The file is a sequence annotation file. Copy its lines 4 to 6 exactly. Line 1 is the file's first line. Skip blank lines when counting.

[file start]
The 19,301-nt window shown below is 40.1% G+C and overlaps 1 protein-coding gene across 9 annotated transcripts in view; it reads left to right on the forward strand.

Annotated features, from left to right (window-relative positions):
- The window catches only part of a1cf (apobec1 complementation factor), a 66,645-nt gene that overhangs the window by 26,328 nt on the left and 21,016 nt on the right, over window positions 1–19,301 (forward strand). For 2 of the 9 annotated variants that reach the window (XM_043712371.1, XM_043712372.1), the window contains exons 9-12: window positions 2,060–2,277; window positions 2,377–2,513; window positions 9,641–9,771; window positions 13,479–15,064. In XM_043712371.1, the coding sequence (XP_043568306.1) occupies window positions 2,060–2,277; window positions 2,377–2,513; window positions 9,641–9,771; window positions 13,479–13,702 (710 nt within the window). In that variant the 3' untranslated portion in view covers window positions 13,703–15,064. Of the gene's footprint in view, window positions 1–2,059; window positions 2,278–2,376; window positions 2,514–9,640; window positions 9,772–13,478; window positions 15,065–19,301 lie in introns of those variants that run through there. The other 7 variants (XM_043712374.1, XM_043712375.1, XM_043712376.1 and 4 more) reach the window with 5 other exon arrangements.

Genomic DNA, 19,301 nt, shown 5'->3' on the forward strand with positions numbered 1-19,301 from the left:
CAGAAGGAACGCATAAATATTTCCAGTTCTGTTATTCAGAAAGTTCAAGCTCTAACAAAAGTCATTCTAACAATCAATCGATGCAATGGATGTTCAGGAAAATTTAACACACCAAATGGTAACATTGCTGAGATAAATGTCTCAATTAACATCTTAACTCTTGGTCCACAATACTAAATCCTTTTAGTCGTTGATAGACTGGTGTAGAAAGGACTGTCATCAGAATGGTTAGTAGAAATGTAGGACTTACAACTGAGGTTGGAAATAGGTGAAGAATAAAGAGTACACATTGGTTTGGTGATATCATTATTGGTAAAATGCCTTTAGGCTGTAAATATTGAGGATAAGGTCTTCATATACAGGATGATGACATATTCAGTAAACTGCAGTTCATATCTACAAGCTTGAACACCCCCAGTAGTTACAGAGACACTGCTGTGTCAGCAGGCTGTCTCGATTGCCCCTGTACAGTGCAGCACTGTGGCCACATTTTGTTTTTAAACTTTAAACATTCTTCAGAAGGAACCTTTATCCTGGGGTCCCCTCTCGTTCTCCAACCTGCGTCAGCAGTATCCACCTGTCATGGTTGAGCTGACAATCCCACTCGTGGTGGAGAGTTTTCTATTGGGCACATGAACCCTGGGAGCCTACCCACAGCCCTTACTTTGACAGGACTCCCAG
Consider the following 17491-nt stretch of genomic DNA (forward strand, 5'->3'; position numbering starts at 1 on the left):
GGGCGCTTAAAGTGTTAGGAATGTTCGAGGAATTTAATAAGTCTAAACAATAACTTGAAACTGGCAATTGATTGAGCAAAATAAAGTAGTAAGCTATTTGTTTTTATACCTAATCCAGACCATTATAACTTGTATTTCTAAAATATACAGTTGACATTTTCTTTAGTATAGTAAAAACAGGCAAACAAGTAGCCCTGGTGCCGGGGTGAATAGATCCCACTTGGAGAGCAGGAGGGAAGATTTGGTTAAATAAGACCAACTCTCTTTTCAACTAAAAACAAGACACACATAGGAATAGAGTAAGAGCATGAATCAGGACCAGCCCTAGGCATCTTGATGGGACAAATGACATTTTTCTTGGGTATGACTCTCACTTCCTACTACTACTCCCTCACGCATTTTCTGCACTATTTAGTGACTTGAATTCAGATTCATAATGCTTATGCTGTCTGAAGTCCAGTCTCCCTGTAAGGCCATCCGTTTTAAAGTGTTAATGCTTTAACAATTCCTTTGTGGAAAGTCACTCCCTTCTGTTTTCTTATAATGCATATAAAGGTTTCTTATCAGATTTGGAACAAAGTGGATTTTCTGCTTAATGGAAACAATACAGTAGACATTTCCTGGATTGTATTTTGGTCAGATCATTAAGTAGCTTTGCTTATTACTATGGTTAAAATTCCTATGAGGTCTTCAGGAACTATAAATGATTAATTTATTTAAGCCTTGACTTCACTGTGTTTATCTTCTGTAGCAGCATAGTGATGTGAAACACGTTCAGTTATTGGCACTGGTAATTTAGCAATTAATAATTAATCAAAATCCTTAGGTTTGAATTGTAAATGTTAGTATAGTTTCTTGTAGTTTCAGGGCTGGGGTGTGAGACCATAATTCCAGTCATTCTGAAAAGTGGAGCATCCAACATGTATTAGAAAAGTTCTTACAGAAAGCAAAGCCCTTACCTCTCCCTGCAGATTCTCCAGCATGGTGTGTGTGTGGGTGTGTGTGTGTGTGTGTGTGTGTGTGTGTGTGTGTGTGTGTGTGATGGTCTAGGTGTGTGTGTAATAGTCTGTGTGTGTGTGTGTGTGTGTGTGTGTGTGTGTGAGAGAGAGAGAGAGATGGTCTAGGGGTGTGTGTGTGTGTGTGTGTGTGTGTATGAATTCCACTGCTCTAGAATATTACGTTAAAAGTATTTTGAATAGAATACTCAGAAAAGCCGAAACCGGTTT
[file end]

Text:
Genomic DNA, 19,301 nt, shown 5'->3' on the forward strand with positions numbered 1-19,301 from the left:
CAGAAGGAACGCATAAATATTTCCAGTTCTGTTATTCAGAAAGTTCAAGCTCTAACAAAAGTCATTCTAACAATCAATCGATGCAATGGATGTTCAGGAAAATTTAACACACCAAATGGTAACATTGCTGAGATAAATGTCTCAATTAACATCTTAACTCTTGGTCCACAATACTAAATCCTTTTAGTCGTTGATAGACTGGTGTAGAAAGGACTGTCATCAGAATGGTTAGTAGAAATGTAGGACTTACAACTGAGGTTGGAAATAGGTGAAGAATAAAGAGTACACATTGGTTTGGTGATATCATTATTGGTAAAATGCCTTTAGGCTGTAAATATTGAGGATAAGGTCTTCATATACAGGATGATGACATATTCAGTAAACTGCAGTTCATATCTACAAGCTTGAACACCCCCAGTAGTTACAGAGACACTGCTGTGTCAGCAGGCTGTCTCGATTGCCCCTGTACAGTGCAGCACTGTGGCCACATTTTGTTTTTAAACTTTAAACATTCTTCAGAAGGAACCTTTATCCTGGGGTCCCCTCTCGTTCTCCAACCTGCGTCAGCAGTATCCACCTGTCATGGTTGAGCTGACAATCCCACTCGTGGTGGAGAGTTTTCTATTGGGCACATGAACCCTGGGAGCCTACCCACAGCCCTTACTTTGACAGGACTCCCAG
Consider the following 17491-nt stretch of genomic DNA (forward strand, 5'->3'; position numbering starts at 1 on the left):